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The traps of automation - Glitches and clicks

A guide to mixing music - Part 118

Today I'll write the second part of our brief compilation of the most common mistakes and issues when dealing with automation.

View other articles in this series...

Die Hard

Apart from the issues related to routing, another very common problem seems to be the frequent appearance of glitches or clicks as a consequence of automation. This phenomenon arises mainly in two situations: The first one is when two automation events happen at the exact same time, which is visually represented with a vertical line in your automation curve. This means that the automated parameter goes from one value to the other in a discontinuous way. The more significant the value jump, the riskier it is for artifacts to happen. A textbook case is the automation of the volume fader going from 0dB to -∞ right at the middle of an audio file. This would equate to cutting off the waveform just like that, without a fade out and with the obvious result of a click.

There are two ways to solve this: try to space a bit the automation points so the transition between values is more progressive. Or make the abrupt changes when the track in question is completely silent.

Automation glitches

The second situation is linked to the first one in a way and has to do with the automation of settings that only toggle between two states, like the mute button of a track or the bypass of a plug-in. As explained above, the change between values is quite radical, which can result in some sort of artifact. But in this case you can’t simply create a fade out, given the toggle nature of such parameters. The good news is that if your DAW and plug-ins are well-conceived, you shouldn’t have any issues. The bad news is that if that’s not the case there isn’t much you can do about it. The best thing you can do is look for an alternative solution to get the desired result. For instance, you could make a quick fade in rather than using the Mute button, or if the plug-in features a dry/wet parameter automate it instead of using the bypass switch. And if there is absolutely no other option, you could always go more radical and render the track in question with the automation and then manually do away with the click using the tools available in your DAW (scissors, trim, fade, etc.).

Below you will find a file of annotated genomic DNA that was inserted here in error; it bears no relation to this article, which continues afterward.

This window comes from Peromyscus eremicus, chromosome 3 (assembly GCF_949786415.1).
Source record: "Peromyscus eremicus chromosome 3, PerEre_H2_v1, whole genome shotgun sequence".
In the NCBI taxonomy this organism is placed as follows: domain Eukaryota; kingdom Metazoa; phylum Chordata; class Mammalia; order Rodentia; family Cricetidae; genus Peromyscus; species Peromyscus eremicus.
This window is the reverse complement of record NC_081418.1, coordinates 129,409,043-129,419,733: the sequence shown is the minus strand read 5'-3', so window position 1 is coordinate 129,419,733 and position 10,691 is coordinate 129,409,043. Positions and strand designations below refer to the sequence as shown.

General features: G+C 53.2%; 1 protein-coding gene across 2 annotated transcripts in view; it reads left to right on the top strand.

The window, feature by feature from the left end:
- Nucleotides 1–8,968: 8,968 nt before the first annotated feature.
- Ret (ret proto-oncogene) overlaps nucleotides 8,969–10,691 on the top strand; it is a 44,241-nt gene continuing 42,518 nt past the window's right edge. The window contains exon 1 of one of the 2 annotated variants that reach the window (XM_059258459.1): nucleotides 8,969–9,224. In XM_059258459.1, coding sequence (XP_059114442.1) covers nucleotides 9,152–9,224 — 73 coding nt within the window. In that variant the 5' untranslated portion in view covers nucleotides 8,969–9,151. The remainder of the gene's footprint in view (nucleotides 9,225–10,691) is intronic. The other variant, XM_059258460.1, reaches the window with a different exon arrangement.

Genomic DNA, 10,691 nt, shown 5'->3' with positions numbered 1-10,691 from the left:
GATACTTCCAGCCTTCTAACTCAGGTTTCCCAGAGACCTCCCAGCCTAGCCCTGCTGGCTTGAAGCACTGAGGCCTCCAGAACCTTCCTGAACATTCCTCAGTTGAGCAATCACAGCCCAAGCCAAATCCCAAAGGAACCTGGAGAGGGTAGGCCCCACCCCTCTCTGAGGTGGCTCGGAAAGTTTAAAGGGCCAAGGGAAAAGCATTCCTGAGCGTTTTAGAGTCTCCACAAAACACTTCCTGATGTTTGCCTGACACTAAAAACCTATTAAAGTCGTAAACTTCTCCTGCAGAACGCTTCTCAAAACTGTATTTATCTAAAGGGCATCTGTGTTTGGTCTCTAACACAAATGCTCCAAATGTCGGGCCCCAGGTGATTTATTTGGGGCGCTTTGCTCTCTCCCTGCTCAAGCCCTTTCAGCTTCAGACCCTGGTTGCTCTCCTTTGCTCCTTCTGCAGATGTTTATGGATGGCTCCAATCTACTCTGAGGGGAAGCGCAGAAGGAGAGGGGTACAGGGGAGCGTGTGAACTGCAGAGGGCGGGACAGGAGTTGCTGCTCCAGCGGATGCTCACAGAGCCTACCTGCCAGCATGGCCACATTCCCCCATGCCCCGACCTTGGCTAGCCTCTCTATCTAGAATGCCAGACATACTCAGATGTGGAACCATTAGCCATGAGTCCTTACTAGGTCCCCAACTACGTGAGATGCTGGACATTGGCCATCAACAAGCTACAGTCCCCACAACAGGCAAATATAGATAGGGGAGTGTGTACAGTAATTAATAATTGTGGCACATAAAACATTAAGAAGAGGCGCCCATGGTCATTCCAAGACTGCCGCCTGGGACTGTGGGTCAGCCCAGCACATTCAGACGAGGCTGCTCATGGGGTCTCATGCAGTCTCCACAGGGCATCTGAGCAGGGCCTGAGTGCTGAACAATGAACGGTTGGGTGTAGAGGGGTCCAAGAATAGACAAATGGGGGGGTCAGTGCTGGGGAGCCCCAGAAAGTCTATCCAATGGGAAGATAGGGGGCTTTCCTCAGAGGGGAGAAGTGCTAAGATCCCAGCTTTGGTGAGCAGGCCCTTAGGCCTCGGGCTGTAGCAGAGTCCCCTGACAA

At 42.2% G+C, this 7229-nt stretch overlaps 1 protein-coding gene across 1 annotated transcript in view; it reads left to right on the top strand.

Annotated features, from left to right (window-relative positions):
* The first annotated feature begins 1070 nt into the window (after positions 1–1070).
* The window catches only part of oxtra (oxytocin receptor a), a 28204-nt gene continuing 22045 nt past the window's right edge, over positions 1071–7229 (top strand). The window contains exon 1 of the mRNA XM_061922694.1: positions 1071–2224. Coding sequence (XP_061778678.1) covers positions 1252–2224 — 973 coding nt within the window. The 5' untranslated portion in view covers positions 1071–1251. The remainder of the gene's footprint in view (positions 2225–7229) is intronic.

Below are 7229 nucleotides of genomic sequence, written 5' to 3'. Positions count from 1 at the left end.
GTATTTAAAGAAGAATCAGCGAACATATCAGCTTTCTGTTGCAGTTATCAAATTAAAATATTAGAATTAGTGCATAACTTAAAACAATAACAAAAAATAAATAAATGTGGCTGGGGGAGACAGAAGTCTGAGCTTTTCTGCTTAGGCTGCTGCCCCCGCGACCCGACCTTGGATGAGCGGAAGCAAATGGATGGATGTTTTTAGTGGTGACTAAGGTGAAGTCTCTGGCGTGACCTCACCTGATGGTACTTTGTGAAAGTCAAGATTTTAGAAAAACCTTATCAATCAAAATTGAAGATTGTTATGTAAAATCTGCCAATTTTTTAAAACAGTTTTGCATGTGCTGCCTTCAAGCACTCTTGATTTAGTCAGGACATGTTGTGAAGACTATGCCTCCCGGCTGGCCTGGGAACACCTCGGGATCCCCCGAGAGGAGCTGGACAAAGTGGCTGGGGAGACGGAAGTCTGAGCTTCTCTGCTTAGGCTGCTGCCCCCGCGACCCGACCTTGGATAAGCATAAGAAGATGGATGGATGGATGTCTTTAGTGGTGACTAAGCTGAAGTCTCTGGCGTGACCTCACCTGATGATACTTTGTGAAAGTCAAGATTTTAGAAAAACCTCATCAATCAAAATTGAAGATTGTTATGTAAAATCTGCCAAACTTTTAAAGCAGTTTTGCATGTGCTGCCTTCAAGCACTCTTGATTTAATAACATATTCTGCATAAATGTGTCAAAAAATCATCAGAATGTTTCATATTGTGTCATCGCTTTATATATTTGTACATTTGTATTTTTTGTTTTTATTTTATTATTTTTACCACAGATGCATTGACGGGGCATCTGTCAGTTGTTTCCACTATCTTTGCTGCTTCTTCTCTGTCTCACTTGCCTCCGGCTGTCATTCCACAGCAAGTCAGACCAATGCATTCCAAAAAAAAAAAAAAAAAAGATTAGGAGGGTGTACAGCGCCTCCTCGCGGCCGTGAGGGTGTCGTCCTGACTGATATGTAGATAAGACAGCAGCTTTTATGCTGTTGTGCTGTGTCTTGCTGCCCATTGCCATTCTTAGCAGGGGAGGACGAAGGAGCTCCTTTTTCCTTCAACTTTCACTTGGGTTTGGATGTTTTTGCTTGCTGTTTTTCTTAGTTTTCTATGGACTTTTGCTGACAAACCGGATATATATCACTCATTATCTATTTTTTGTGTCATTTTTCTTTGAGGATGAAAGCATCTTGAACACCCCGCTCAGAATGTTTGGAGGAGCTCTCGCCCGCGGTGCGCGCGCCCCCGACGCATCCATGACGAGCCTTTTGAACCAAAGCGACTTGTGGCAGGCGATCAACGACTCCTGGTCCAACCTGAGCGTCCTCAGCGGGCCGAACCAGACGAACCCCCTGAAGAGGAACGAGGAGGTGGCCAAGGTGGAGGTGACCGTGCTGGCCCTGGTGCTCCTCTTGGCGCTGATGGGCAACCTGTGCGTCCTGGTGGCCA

And to finish this article, one last remark. Don’t forget that the whole idea of automating something is that later on you won’t need to have your hands on it. This doesn’t mean you can’t modify it afterwards, but that might prove to be a bit more complicated than directly altering the parameter with the mouse, for example, the Trim automation mode or even deactivating the automation reading. If you were asking yourself why hadn’t I dealt with automation earlier, now you know!

Next time I’ll give you some last recommendations regarding automation.

← Previous article in this series:
The traps of automation - Part 1
Next article in this series:
Last advice on automation - Part 1 →
  • John Kelly 7 posts
    John Kelly
    New AFfiliate
    Posted on 02/27/2017 at 17:27:27
    Great lesson here.
  • Nantho Valentine 336 posts
    Nantho Valentine
    Posted on 03/01/2017 at 08:37:28
    Thanks ;)

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